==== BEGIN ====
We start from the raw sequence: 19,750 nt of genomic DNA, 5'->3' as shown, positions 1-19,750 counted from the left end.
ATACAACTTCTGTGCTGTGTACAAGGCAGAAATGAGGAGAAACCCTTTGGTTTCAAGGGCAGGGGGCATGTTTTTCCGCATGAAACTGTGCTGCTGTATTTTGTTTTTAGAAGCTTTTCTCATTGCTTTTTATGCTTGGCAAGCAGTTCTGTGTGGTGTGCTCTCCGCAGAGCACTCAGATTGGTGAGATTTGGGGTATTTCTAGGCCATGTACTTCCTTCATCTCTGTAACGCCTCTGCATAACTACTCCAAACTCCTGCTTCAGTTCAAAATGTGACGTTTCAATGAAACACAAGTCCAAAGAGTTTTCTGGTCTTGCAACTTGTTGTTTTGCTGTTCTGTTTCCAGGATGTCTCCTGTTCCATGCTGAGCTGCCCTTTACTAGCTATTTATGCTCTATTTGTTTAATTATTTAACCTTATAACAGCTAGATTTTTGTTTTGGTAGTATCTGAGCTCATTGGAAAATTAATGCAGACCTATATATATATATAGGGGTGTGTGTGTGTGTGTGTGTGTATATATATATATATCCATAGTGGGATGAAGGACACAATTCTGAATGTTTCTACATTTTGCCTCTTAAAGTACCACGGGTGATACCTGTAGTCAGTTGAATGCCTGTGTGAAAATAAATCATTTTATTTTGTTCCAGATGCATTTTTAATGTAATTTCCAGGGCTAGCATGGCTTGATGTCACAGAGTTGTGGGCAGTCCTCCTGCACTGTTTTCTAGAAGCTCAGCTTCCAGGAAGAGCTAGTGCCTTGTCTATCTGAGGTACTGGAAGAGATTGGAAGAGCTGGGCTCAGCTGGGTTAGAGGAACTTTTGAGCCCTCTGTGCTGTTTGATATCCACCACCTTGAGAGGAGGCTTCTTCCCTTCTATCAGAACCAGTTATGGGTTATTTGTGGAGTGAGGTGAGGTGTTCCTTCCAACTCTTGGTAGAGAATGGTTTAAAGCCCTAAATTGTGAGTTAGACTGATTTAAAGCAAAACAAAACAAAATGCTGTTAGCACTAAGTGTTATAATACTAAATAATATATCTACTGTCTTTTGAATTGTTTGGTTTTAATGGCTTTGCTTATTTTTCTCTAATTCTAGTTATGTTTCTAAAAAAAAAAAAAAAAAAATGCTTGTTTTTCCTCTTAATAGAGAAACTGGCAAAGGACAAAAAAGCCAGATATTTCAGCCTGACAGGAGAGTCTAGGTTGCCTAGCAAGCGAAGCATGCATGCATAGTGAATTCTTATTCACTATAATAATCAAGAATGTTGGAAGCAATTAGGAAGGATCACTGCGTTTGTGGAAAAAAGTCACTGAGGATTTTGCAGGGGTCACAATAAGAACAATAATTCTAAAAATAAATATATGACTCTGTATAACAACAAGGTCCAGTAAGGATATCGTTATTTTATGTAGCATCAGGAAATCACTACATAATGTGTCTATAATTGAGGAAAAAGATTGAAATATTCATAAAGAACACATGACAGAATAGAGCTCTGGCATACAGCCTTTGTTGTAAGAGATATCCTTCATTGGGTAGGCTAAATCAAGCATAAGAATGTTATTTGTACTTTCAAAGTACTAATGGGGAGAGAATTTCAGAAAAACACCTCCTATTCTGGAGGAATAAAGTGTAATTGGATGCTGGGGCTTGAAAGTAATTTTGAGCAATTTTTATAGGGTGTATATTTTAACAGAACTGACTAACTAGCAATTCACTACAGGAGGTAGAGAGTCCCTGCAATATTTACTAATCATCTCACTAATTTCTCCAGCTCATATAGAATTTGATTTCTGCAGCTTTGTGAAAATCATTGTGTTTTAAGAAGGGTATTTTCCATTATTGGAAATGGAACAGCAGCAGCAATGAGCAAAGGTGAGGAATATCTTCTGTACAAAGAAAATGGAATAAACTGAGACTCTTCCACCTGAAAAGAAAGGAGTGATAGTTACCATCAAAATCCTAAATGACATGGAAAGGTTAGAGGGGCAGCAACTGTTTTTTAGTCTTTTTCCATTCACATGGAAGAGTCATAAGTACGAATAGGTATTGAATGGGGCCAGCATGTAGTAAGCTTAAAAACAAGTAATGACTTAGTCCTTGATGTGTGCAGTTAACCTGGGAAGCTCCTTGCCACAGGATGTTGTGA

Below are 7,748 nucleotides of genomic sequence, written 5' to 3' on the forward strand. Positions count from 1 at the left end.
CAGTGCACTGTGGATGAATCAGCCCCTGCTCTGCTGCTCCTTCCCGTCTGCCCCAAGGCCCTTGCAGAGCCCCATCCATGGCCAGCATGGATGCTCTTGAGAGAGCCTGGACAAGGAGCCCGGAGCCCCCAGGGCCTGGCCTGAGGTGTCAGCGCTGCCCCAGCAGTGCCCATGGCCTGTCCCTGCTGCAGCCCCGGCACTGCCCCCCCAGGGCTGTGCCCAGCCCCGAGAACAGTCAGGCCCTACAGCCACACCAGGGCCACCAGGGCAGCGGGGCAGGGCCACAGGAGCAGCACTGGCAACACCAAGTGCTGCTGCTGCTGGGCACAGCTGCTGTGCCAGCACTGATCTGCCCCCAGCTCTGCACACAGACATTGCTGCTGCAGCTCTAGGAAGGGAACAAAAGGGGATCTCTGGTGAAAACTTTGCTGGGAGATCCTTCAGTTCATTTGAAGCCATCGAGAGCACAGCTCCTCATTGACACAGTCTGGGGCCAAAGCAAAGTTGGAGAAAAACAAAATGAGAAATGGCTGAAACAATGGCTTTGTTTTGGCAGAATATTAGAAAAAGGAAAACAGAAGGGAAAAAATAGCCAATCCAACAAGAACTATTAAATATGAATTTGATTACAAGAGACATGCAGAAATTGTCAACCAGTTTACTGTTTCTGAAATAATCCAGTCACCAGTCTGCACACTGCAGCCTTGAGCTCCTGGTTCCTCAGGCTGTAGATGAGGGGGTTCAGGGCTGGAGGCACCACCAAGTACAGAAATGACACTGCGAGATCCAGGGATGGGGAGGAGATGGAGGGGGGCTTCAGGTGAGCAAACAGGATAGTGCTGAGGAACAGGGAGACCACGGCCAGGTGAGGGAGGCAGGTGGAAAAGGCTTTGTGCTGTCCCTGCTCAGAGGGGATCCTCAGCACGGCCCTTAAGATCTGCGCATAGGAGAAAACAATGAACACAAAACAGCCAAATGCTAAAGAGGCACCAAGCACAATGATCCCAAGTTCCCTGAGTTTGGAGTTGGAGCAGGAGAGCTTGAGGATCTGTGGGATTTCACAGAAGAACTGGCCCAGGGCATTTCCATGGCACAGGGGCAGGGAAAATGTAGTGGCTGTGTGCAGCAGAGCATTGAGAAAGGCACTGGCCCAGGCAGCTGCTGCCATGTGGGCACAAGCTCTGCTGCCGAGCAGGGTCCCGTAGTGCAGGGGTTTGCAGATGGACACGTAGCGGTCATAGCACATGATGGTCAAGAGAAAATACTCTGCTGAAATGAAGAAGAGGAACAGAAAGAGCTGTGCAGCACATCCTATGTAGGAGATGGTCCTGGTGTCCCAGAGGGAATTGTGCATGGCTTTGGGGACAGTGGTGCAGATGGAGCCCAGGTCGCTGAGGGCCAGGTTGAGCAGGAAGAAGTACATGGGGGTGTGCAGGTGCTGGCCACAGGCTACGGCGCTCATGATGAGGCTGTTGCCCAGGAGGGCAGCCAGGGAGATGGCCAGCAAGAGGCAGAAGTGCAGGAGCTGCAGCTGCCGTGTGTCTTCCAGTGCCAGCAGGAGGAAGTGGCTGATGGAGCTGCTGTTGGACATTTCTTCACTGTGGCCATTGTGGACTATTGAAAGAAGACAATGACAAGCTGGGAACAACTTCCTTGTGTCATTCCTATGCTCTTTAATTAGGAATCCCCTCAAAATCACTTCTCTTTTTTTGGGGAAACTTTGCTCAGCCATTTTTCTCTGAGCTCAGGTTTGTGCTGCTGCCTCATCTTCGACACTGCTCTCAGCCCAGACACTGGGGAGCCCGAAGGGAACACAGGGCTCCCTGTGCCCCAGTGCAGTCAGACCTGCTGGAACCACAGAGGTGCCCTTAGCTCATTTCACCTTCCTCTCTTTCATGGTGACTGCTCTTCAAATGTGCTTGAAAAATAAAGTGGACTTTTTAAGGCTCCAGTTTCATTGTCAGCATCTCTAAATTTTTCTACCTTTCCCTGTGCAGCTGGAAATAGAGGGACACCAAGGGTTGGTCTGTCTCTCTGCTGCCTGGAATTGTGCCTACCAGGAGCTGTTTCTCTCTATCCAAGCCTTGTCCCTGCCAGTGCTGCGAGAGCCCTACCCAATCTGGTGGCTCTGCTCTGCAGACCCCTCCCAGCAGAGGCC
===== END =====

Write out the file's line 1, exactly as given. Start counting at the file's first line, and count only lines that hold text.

We start from the raw sequence: 19,750 nt of genomic DNA, 5'->3' as shown, positions 1-19,750 counted from the left end.